We did have some artworks that we got covered without depreciation, even though we didn’t have a rider on our policy. I think that is rare and we got lucky. I also got my late father’s artworks covered at market value, which was even trickier. I did have to provide proof that he actually sold his art for money while he was alive.

That was phase one and we got a large initial check after we provided the inventory. Then, as we replaced individual items we got the difference between the depreciated value ( which we had already received) and the replacement value as long as we provided the receipt. For us, this did not turn out to be as much of a windfall as one might think. Mostly because me and my family are bargain shoppers by nature, especially when it comes to clothing.

So, for example, I may have valued my mother’s pantsuits at $125 each with documentation to back that up as the replacement value. But when she was actually purchasing new pantsuits, she was going to her familiar discount outlets and getting them for $20- $30 each. So it wasn’t worthwhile to even submit the receipt. And that was the case with almost all of the small items. We did get some money after we repurchased furniture and electronics. We had 3 years to do this.

But about 80% of what we received was in the initial check for the depreciated value of everything. And it became almost impossible to fully check everything. My mother was driving me crazy by complaining about errors in the valuation of things like her vintage cookie cutters and kept harping on small errors in the thousands of line items. But I just kept looking at the big picture and, at the end of it all, I felt we were not only made whole, but that we got a little extra.

The “contents” part of the policy was treated as a separate claim from the structure. There was a maximum but I’m not sure what it was based on or how they calculated it.

I sent them an Excel listing the item’s description and replacement value. They took my word for it; I’m sure there was some verification that my values were plausible. No individual item was too valuable but it added up, I’m sure if would be different if a high-value item was taken.

If the value is a very high amount the insurance company may want to send their appraiser out or just see the item.

My wife has a ring, I have to have a rider on my policy to cover it. The insurance company has never see the ring. Though I think one of the companies did require a copy of the appraisal on the ring, I changed companies.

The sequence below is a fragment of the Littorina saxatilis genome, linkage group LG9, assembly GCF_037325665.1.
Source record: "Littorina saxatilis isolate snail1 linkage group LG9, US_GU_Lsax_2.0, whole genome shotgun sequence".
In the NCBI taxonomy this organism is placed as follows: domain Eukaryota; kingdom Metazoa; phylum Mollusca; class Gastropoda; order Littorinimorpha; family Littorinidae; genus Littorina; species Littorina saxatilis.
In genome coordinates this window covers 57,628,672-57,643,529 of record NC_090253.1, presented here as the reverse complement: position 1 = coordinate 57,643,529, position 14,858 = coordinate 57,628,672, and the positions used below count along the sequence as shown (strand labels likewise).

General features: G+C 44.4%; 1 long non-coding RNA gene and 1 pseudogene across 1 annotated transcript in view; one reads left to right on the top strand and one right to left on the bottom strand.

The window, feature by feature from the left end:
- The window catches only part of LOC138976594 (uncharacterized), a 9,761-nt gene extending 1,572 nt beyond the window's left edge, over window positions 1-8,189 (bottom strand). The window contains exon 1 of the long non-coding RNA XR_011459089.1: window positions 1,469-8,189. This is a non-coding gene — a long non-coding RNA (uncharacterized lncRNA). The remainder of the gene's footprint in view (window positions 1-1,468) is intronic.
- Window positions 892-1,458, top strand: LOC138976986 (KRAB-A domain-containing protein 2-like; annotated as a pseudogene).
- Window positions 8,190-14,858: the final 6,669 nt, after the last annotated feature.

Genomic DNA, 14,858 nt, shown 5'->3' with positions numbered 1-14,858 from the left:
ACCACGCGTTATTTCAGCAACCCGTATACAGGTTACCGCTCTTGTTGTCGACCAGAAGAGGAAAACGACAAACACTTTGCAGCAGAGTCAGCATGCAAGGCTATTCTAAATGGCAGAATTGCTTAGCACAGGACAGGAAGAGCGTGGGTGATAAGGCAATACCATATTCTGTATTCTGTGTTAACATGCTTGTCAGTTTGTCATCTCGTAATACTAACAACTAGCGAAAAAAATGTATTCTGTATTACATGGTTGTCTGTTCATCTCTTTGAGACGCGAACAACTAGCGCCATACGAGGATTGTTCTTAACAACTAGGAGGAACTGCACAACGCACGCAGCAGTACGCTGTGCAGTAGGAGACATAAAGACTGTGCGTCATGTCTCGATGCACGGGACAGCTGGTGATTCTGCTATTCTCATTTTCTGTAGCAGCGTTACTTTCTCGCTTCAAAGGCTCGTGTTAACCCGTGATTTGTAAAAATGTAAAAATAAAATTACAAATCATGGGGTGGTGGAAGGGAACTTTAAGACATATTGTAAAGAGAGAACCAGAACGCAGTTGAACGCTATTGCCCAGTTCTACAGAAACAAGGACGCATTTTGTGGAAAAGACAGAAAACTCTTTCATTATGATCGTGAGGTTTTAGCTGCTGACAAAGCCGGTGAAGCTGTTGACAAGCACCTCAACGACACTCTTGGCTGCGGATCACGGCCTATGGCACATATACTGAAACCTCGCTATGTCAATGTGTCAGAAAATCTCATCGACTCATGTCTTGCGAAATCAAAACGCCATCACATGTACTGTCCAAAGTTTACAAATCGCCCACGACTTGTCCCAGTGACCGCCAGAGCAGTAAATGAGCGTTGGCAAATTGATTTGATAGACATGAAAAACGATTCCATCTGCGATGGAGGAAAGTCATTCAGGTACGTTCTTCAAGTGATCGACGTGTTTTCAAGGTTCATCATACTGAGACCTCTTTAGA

Few of us have receipts on most of our possessions and I have never known an insurance company to take the stance of having the insured prove what they paid for most items. Some exceptions being unusually expensive items, items financially beyond the reach of an insured or rarities. I was involved with a homeowners theft when the insured claimed loss of a Monet painting. We demanded proof of purchase, appraisal and possession. Nothing was presented and the claim was not paid.

The first thing to do is make sure you have replacement cost coverage on your contents as opposed to actual cash value coverage which can be replacement cost less depreciation. Call your agent/insurance company and ask them.

Take photos of not only your high value items (including model #'s if applicable) but also different angle photos of each room in your home and store them on the cloud. In the event of a serious or total loss, without photos, it’s doubtful most homeowners can even remember what each room contains in order to prepare an inventory. The photos will not only help your memory with an inventory but offer some proof to your insurance company.

The charge to cover specific items of high value is based upon the amount of coverage so the higher the value the more the premium.

It is the option of the company to either replace the item with one of like kind and quality or pay you their cost of doing so. They rarely choose to replace the item unless there is a dispute over the dollar amount. I had a claim once involving theft of sterling flatware where the insured was claiming full retail replacement cost. We had a distributor willing to sell us the exact same pattern flatware at a discount and settlement was offered based on our cost to replace it but the insured refused that amount. We then explained our option to replace it and our dollar offer was accepted.

Finally, even with replacement cost coverage, don’t expect the company to settle based on a 100% payment up front. Most policies initially pay based on a depreciated amount per item until the item is actually replaced. At that time, you get the balance due.